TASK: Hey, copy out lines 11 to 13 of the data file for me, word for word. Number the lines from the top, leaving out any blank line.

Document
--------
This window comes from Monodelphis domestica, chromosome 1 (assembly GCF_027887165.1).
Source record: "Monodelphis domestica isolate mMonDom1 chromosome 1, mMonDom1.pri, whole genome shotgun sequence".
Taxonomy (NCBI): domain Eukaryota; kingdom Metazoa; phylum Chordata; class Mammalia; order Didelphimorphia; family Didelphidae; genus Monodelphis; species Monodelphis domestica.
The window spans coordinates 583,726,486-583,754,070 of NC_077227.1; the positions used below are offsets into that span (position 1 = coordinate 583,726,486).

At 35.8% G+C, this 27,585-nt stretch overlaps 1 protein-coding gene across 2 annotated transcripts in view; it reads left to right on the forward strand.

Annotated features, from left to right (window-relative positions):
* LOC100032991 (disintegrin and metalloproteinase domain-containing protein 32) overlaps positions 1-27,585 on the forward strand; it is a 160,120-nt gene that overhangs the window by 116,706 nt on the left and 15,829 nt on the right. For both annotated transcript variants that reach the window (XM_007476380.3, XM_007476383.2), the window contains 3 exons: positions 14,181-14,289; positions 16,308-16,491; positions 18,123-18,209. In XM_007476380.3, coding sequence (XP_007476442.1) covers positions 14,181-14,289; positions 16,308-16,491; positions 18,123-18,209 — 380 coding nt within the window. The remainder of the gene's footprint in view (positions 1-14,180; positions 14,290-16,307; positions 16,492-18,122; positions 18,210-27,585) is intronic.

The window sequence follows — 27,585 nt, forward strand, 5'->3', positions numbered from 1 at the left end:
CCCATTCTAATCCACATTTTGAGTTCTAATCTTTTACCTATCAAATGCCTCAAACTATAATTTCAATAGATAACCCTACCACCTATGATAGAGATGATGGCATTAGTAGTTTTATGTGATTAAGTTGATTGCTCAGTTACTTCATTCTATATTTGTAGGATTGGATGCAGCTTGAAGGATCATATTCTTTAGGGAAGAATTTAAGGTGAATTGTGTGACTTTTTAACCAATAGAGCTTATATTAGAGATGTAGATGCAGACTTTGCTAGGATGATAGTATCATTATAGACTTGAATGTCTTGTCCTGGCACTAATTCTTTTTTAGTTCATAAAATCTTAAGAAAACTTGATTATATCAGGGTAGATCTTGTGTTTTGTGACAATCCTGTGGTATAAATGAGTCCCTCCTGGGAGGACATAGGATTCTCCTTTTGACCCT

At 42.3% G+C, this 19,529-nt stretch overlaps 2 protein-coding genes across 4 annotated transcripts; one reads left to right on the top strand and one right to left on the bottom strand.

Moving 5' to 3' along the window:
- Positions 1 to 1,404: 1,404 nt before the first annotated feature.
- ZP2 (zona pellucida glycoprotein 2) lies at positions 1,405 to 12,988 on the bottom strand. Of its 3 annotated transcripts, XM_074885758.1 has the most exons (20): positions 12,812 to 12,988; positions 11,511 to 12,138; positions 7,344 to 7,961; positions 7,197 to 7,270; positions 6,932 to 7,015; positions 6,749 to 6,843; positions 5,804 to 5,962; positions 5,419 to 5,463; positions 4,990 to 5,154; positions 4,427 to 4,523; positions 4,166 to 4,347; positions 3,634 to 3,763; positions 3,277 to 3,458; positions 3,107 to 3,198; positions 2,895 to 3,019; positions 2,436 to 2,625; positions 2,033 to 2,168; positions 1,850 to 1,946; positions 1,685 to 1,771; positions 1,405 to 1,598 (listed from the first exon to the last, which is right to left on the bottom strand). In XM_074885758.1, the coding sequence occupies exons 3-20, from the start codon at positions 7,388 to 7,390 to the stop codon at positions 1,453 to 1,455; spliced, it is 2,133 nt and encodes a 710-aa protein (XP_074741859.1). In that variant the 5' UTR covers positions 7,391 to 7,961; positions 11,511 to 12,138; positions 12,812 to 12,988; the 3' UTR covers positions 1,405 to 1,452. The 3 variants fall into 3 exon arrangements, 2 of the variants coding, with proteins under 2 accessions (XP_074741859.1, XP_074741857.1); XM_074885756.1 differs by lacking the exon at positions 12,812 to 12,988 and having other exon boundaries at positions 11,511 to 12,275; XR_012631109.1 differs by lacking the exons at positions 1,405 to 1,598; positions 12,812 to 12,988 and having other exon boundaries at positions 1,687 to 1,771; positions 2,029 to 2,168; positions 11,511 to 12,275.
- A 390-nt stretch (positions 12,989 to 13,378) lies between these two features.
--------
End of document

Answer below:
Moving 5' to 3' along the window:
- Positions 1 to 1,404: 1,404 nt before the first annotated feature.
- ZP2 (zona pellucida glycoprotein 2) lies at positions 1,405 to 12,988 on the bottom strand. Of its 3 annotated transcripts, XM_074885758.1 has the most exons (20): positions 12,812 to 12,988; positions 11,511 to 12,138; positions 7,344 to 7,961; positions 7,197 to 7,270; positions 6,932 to 7,015; positions 6,749 to 6,843; positions 5,804 to 5,962; positions 5,419 to 5,463; positions 4,990 to 5,154; positions 4,427 to 4,523; positions 4,166 to 4,347; positions 3,634 to 3,763; positions 3,277 to 3,458; positions 3,107 to 3,198; positions 2,895 to 3,019; positions 2,436 to 2,625; positions 2,033 to 2,168; positions 1,850 to 1,946; positions 1,685 to 1,771; positions 1,405 to 1,598 (listed from the first exon to the last, which is right to left on the bottom strand). In XM_074885758.1, the coding sequence occupies exons 3-20, from the start codon at positions 7,388 to 7,390 to the stop codon at positions 1,453 to 1,455; spliced, it is 2,133 nt and encodes a 710-aa protein (XP_074741859.1). In that variant the 5' UTR covers positions 7,391 to 7,961; positions 11,511 to 12,138; positions 12,812 to 12,988; the 3' UTR covers positions 1,405 to 1,452. The 3 variants fall into 3 exon arrangements, 2 of the variants coding, with proteins under 2 accessions (XP_074741859.1, XP_074741857.1); XM_074885756.1 differs by lacking the exon at positions 12,812 to 12,988 and having other exon boundaries at positions 11,511 to 12,275; XR_012631109.1 differs by lacking the exons at positions 1,405 to 1,598; positions 12,812 to 12,988 and having other exon boundaries at positions 1,687 to 1,771; positions 2,029 to 2,168; positions 11,511 to 12,275.